This series was originally written as one story but it was over 230K words, according to the author’s website, (750 printed pages) which would have been difficult to publish I suppose, so it became a series. What you will like about the books  is that the pacing is sometimes at breakneck speed, the characters are well drawn and I think you will become so engrossed in Jory’s insane life that you will want to find out what happened to him and Sam over the period of the four books. I have started reading the next book in the series where the author peels back the layers of the relationship between Sam and Jory and provides many new thrills. Whether they will end up together has not yet been decided because Sam is so conflicted about his feelings and ‘the gay thing’. However, I’m sure that Mary Calmes would not write 750 pages without an HEA.:)

I had a few difficulties with Sam’s characterization because it seemed too easy for him to have sex with Jory. He had been straight all his life and all of a sudden he had these urges when he met gorgeous Jory who leads him into a dark and enticing side of sex – gay sex. He’s conflicted but he can’t resist Jory, and he lets his dick call the tune as they have sex many, many times. When he does have sober second thoughts about marriage, kids and the white picket fence he has to decide if his feelings for Jory are enough, or if his career and plans for his future will outweigh what Jory has to offer.

This series will definitely keep you on your toes and the characters are very complex. Jory is sweet and likable and loves to cook and will do anything for his friends, which gets him into trouble, but he has had a tough life so he is no pushover. Sam on the other hand is a typical Alpha character with definite ideas about what he wants, and only when he’s with Jory do other elements of his character such as tenderness, emerge. In some ways Sam reminds me of Jake Riordan in the Adrien English series as they have a few characteristics in common, and he has to battle his personal demons just like Jake before he can commit to Jory. Then there’s Dane, Man of Mystery, who I assume will be unveiled as the series continues. :)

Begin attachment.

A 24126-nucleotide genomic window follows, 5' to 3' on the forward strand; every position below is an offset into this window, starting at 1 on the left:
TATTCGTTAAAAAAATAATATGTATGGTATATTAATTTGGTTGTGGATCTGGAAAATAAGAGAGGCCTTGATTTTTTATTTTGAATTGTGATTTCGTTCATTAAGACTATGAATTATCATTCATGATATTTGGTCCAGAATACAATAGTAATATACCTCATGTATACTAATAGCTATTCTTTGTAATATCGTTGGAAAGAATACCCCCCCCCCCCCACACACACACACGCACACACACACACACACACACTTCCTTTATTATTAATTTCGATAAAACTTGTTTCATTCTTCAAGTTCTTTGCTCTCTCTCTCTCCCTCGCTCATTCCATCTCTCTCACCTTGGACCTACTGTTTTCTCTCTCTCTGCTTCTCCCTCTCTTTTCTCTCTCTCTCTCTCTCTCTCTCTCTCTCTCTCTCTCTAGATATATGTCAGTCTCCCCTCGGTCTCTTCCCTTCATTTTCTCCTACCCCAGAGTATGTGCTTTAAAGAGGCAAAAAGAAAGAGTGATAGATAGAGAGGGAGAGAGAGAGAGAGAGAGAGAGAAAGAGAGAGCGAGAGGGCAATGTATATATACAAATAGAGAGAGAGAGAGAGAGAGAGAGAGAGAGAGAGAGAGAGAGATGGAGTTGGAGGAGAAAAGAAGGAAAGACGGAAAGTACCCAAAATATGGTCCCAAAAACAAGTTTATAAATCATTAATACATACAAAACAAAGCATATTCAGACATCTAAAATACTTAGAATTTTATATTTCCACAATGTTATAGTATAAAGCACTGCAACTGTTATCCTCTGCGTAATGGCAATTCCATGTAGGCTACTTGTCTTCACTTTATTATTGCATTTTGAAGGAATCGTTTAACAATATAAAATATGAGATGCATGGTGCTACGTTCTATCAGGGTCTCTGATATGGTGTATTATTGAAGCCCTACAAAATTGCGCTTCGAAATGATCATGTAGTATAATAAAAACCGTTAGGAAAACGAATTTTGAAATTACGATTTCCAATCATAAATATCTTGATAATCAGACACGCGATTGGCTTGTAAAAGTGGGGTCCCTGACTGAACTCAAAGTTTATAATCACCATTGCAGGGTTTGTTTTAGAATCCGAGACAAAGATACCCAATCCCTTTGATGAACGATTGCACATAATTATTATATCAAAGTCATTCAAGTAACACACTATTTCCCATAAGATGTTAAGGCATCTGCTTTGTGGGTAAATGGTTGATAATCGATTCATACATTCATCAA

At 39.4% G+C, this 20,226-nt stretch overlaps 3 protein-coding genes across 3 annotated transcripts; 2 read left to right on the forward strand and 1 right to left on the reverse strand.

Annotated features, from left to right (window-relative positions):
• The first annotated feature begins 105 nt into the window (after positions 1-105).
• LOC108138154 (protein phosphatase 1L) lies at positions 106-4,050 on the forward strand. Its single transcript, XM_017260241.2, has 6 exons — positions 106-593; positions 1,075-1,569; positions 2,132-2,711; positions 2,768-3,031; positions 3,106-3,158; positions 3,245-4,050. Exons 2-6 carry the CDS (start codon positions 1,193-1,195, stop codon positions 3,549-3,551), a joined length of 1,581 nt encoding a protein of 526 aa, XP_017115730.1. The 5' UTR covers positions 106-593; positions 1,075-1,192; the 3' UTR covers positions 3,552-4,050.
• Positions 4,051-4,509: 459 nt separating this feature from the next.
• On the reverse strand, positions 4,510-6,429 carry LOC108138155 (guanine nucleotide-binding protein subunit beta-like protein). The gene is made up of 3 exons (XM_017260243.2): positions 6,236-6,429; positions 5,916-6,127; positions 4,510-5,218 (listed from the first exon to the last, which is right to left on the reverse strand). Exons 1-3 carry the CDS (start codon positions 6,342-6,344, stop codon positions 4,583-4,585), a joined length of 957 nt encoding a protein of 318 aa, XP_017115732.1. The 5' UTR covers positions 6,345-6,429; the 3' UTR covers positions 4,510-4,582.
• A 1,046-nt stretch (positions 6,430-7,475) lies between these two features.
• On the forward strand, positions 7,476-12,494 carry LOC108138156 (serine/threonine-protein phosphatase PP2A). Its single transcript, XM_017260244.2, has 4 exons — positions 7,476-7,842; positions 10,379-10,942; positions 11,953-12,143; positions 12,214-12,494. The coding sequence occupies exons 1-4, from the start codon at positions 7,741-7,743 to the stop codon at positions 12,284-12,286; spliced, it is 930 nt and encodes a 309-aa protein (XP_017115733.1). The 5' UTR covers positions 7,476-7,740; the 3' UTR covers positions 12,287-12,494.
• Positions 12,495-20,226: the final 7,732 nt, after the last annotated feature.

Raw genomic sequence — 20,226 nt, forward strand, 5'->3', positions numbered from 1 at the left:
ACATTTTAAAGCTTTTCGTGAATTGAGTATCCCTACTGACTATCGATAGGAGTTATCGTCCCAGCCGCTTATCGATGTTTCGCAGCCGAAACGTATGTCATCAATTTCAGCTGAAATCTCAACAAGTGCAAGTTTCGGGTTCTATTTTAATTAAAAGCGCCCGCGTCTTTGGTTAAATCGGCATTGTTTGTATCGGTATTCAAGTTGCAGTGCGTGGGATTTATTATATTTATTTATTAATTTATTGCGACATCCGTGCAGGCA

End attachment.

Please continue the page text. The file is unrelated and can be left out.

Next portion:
My recommendation is that you should try to read the books as close to each other as possible if you do decide to get the series. Book II starts the day after the first book ends so there’s a feeling of continuity after the first book. I will try to have a review of A Matter of Time Book II within a week.

, A Matter of Time series, Club Lighthouse Publishing, ,


  • I’ve read the entire series, and while I think the story is great and the development of the plot and characters really captured me emotionally, the editing was so poor that I became more and more frustrated by the last book. It got so bad that I wanted to print out the pages and attack them with my red pen! Just to name a few of my issues: there were grammar problems, inconsistencies within the same scene, and descriptive paragraphs thrown in places that would have been better placed elsewhere. It really frustrates me when great stories lack a good editor.

    • Michelle
      Thanks for commenting.

      I, too, had problems with the editing as I mentioned in the review. It’s too bad because if what you say is what I have to look forward to in the rest of the series that would make it tough to read the rest of the 750 pages. I didn’t come down too hard on the editing in this book other than that one comment because this is, I believe, a new publisher and perhaps good editors are hard to find.

      On the other hand I quite liked book 1.

  • I always hesitate to speak poorly of books that I know are much loved by others, but when comparisons to Josh Lanyon were mentioned I just had to say something. I enjoyed the first book in this series enough that I bought the next three all at once (I was going on a trip). And I was really sorry I did. In my opinion, they become progressively worse as the series goes on. They are poorly written and Jory’s behavior just gets more ridiculous. He’s all temper tantrums and recklessness. He’s not even likable by the end. And I didn’t see anything of Jake – who I like – in Sam. Jory & Sam had a spolied child/scolding parent sort of vibe. I didn’t like Sam’s need to control & be in charge, but Jory would drive anyone crazy! This is so NOT like anything Josh Lanyon writes.

    • I have to agree with JW. This series is nothing like AE. I loved the 1st book and maybe the 2nd too, to a lesser extent.

      The 1st was really exciting esp. when I wasn’t sure where it was going and who Jory would end up with, Sam or Dane, both were hot (& straight). Jory was fun and engaging and the book was such a fun ride, I couldn’t wait for book 2 which I bought right away. It would have been a great story if the author had ended it at book 2. But she didn’t. :(